You’re given a brief planning phase during which you’ll build your initial defenses. Anything built-in the area before that point will disappear and those resources will he wasted. You can earn bonus chips for ending your planning phase early, the number of which depends on how much time you have remaining, buy I personally found that after the first chapter during my normal difficulty play through, that never happened again.
Just like during the platforming section, you’re able to control a single character at a time and tell the ones you aren’t currently controlling to sit put. This is an amazing component to your strategy because the AI will act according to what it’s next to. Leave Gramps near a damaged structure, for instance, and he’ll automatically repair it. Characters left near resources will harvest them and characters within range of an enemy will attack. As such, the game encourages a hands-on sort of cooperation between yourself and the AI, meaning you’ll be switching between characters regularly to ensure everyone is where they need to be.
The structures you can build in-game are typical of the tower defense genre, meaning you’ll he setting down bombs, spike traps, turrets that shoot different sorts of bullets, walls to impede the enemy’s path, and so on. They can be upgraded using RP, which is earned by selecting the dialogue options during conversations. This was a neat aspect to the game and one that encouraged me to think before I “spoke”–so to speak.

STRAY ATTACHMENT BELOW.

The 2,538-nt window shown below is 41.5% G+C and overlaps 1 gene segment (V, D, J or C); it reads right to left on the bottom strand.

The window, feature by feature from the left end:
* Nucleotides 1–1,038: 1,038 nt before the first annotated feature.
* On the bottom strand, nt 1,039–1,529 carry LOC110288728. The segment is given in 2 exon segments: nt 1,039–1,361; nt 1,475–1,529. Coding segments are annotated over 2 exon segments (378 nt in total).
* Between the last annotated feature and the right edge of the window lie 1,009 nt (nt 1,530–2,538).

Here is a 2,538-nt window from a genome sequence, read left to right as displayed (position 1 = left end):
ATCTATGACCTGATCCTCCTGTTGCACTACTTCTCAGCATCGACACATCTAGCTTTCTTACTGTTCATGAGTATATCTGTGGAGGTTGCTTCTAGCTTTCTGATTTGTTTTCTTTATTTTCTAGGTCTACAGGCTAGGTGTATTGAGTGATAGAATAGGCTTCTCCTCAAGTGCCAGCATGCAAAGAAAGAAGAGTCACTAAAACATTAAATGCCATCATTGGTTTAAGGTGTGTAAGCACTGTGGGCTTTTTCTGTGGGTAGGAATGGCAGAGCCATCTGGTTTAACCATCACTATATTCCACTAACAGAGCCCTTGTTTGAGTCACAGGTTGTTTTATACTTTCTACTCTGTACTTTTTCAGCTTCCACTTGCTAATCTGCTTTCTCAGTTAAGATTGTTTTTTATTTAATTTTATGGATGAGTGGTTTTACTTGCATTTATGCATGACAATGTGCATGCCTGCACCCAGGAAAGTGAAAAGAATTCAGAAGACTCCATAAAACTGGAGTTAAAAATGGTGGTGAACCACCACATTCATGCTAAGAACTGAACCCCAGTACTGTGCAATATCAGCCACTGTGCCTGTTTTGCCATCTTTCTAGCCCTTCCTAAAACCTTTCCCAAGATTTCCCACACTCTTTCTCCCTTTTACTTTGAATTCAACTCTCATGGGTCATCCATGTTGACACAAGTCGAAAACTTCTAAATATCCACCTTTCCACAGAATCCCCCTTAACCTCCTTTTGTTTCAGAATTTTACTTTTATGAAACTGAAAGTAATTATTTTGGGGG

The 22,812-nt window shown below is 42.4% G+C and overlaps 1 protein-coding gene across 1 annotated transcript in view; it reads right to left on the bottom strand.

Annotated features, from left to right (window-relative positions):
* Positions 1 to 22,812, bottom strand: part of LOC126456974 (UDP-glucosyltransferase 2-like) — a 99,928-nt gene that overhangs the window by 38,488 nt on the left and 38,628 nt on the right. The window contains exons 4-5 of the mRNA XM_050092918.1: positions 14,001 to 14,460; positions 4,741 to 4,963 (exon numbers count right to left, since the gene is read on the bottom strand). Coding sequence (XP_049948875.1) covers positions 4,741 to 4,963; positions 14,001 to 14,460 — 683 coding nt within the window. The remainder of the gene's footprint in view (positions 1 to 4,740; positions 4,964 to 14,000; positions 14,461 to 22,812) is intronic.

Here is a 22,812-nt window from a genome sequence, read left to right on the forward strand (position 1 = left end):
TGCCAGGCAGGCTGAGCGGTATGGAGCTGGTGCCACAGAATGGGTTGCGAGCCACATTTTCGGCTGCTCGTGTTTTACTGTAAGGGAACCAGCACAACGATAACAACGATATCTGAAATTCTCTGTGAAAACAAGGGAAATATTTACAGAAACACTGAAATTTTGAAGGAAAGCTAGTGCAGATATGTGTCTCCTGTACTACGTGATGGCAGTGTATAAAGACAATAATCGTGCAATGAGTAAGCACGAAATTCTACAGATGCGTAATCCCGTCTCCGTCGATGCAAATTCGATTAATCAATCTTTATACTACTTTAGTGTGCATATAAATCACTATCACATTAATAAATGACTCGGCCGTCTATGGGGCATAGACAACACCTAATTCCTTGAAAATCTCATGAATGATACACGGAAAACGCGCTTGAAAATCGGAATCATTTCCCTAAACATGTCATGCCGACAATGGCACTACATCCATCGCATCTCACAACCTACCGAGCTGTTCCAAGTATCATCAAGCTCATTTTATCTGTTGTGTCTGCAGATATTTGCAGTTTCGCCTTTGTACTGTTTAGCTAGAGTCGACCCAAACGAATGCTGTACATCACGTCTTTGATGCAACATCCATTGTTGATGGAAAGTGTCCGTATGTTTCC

The enemies are colour coded, as are your characters and the different weapons they can equip. Matching colours do more damage, meaning that if Clu, who is blue, attacks a blue enemy she can kill it faster that Gramps, who is yellow could. Once again, this mechanic forces you to juggle your characters and things can get pretty hectic. There was a definite learning curve for me as far as the controls and I found myself cycling through characters when I meant to change weapons or commanding a character to follow instead of switching over to where he or she was.